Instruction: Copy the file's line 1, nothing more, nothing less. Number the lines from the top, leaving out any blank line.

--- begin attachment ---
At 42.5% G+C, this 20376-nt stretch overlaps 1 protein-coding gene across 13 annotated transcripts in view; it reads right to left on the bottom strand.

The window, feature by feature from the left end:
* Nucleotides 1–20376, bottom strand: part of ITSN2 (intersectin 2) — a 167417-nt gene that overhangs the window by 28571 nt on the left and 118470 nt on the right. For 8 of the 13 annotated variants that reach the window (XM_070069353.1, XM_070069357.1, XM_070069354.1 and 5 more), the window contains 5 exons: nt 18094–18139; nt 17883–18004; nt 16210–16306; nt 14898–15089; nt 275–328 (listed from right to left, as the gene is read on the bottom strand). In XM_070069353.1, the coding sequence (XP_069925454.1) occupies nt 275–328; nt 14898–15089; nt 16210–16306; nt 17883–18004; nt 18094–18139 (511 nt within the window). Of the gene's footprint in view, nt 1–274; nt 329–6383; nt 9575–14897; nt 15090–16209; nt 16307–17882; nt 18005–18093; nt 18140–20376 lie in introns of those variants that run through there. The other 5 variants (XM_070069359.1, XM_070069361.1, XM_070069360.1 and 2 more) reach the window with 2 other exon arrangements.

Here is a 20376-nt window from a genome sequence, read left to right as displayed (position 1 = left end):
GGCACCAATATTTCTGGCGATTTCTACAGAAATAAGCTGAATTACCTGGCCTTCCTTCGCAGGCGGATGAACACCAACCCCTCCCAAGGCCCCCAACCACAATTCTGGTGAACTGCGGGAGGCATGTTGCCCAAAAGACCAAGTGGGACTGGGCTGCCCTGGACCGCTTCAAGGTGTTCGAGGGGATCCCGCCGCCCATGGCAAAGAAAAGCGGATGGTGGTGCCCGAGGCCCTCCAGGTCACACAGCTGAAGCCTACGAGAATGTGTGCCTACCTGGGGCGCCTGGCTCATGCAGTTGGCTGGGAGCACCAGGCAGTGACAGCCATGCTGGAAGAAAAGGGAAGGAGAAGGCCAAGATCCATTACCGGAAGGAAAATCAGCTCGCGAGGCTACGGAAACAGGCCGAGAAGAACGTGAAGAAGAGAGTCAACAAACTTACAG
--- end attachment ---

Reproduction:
At 42.5% G+C, this 20376-nt stretch overlaps 1 protein-coding gene across 13 annotated transcripts in view; it reads right to left on the bottom strand.